If a decision was made days earlier to effect a major change in the security establishment, three days before Defence Secretary de Silva made the announcement, it had taken legal effect. That was through a gazette notification on Thursday, May 27.

President Kumaratunga signed a decree under the Public Security Ordinance promulgating Emergency (National Security Council) Regulations No 1 of 1999.

This is what the regulations said:

'There shall be a Council to be called the National Security Council charged with the maintenance of national security with authority to direct security operations and matters incidental to it.

o The President shall as Commander-in-chief of the Armed Forces, be the Head of the National Security Council.

o The National Security Council shall consist of the following members:

(a) A Minister or more than one Minister of the Cabinet of Ministers, if any, nominated by the President.

(b) The Deputy Minister of the Ministry in charge of the subject of Defence.

(c) The Secretary to the President.

(d) The Secretary to the Ministry of the Minister in charge of the subject of Defence.

(e) The Chief of Defence Staff (CDS) appointed under Regulation 5 (f) the Commander of the Army (g) the Commander of the Navy (h) the Commander of the Air Force (i) the Inspector General of Police and (j) the Director General of Internal Intelligence

o There shall be a Chief of Defence Staff Joint Operations who shall be appointed by, and be responsible to, the President.

o The armed forces and such officers of the police force as are engaged in anti-terrorist operations shall be under the command of the Chief of Defence Staff, Joint Operations and for this purpose, the Commander of the Army, the Commander of the Navy, the Commander of the Air Force and the Inspector General of Police shall act under his command.

oIt shall be the duty of the Defence Staff, Joint Operations:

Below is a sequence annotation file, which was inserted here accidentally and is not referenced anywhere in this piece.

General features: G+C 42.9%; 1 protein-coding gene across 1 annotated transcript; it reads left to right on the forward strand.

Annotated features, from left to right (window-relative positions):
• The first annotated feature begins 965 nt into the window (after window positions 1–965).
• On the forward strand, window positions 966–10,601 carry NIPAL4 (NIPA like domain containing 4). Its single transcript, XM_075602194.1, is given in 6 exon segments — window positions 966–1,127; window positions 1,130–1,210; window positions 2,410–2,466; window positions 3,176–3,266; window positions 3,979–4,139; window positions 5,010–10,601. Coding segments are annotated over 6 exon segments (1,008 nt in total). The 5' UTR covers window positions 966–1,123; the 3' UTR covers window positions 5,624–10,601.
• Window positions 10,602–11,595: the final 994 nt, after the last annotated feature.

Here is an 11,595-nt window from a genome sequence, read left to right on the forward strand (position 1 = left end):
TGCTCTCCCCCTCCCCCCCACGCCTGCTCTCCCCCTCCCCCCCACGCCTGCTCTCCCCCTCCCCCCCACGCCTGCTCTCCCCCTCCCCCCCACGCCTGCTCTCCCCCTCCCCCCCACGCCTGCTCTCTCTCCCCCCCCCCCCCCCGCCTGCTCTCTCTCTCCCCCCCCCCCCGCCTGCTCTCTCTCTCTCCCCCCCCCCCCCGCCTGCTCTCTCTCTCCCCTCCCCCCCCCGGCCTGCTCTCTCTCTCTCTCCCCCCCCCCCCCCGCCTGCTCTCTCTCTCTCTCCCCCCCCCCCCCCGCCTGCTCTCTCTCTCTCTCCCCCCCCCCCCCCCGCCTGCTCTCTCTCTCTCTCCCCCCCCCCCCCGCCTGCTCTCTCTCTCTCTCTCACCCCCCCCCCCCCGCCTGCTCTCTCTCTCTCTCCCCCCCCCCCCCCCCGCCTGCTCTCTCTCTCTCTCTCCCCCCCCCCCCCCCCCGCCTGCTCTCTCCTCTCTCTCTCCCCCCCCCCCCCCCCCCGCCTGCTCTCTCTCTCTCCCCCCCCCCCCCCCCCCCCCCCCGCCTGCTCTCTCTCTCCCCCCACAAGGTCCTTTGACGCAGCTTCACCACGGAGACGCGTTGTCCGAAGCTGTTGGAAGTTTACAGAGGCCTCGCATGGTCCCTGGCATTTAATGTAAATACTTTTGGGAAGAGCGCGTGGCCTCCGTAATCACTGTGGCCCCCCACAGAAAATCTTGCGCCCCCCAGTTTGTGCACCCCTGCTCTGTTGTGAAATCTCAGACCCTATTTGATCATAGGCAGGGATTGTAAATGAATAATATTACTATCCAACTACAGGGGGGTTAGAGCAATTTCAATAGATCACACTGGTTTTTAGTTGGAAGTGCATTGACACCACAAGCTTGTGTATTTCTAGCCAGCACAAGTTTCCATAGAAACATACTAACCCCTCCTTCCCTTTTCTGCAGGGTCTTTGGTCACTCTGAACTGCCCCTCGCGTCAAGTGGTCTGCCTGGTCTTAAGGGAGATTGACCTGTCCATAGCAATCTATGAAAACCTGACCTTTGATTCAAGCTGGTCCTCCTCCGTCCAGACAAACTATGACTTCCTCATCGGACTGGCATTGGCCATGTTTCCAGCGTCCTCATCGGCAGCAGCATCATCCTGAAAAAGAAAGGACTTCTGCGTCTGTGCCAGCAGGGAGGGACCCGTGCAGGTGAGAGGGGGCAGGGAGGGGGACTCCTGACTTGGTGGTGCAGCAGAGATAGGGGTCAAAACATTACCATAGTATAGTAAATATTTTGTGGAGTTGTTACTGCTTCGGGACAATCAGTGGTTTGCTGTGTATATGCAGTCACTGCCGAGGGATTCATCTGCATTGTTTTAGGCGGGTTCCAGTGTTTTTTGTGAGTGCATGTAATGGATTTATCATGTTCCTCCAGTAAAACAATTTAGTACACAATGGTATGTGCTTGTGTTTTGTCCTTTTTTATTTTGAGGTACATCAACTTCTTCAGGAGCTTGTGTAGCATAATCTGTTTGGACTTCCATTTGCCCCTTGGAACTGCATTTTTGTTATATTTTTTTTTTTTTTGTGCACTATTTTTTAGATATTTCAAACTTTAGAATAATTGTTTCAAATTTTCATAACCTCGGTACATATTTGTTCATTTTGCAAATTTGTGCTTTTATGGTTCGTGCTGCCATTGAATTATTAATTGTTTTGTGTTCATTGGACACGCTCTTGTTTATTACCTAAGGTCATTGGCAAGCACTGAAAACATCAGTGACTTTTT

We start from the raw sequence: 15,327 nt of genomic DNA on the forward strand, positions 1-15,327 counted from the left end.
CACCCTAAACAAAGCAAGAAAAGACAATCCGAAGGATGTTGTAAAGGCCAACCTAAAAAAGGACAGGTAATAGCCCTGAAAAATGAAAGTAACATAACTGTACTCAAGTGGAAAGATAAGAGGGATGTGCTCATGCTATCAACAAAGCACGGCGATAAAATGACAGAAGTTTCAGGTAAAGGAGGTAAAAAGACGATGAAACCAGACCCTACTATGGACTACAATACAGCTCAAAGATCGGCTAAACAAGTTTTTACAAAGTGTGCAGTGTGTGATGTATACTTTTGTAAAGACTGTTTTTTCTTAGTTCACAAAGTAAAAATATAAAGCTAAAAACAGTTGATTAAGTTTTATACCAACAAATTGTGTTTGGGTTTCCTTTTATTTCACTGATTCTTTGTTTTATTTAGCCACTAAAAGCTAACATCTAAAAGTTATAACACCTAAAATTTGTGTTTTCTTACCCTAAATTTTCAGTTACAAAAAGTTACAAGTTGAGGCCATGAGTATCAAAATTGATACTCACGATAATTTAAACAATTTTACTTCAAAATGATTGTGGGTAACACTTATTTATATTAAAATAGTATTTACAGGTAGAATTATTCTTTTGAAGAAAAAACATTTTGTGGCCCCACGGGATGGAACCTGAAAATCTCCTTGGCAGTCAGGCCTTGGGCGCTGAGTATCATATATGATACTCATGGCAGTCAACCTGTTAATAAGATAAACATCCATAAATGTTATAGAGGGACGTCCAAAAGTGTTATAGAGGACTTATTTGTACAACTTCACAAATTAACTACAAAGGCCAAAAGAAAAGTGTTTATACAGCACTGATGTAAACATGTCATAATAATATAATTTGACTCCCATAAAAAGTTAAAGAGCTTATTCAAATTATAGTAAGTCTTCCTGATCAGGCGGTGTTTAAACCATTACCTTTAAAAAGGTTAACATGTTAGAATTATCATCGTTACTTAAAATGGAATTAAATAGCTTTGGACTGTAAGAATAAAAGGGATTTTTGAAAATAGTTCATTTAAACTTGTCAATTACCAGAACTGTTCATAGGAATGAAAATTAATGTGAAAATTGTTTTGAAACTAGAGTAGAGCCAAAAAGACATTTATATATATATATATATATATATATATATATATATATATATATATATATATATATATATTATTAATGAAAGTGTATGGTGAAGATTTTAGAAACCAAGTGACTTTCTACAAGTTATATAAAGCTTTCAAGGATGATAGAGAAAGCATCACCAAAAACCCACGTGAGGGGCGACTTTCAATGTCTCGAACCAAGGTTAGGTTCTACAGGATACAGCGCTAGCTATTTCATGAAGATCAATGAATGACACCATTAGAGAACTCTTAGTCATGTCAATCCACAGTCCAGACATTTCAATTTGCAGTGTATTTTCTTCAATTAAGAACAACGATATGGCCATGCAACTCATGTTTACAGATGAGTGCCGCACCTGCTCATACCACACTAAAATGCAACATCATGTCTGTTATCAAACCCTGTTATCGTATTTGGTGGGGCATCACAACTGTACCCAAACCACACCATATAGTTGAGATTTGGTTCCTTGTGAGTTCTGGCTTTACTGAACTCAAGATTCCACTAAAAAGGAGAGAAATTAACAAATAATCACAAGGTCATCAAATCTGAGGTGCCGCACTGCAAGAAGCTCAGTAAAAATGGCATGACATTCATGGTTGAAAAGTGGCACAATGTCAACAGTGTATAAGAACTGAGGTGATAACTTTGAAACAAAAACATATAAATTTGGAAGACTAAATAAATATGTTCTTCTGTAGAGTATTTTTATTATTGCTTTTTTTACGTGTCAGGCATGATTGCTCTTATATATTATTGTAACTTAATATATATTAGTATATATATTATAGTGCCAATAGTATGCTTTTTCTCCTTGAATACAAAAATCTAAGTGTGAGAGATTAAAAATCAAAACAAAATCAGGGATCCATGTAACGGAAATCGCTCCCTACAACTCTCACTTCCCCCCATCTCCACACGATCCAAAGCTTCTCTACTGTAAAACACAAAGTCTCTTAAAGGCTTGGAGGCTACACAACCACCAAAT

(a) to implement directions issued to him by (i) the President; and (ii) the National Security Council and conveyed to him on behalf of the President, by the Deputy Minister of the Ministry in charge of the subject of Defence and the Secretary to the Ministry of the Minister in charge of the subject of Defence.

(b) to advise the National Security Council on the operational capability and preparedness of the armed forces and the police force under his command.

(c) to maintain a Joint Operations Headquarters in order to achieve above.

o The provisions of these regulations shall have effect notwithstanding anything to the contrary in the Army Act, the Navy Act, the Air Force Act or any other written law.

oIn these regulations 'armed forces' means the Sri Lanka Army, the Sri Lanka Navy and the Sri Lanka Air Force.'

Another Gazette notification issued on behalf of the President by her Secretary, K. Balapatabendi, under the Emergency (National Security Council) Regulations No 1 of 1999, on Thursday, June 3 said:

'It is hereby notified that in terms of Regulation 5 of the Emergency (National Security Council) Regulations No 1 of 1999 General R. de S. Daluwatta, WWW, RWP, RSP, VSV, USP has been appointed by the President to be the Chief of Defence Staff of the Joint Operations Headquarters with effect from 31st May, 1999.'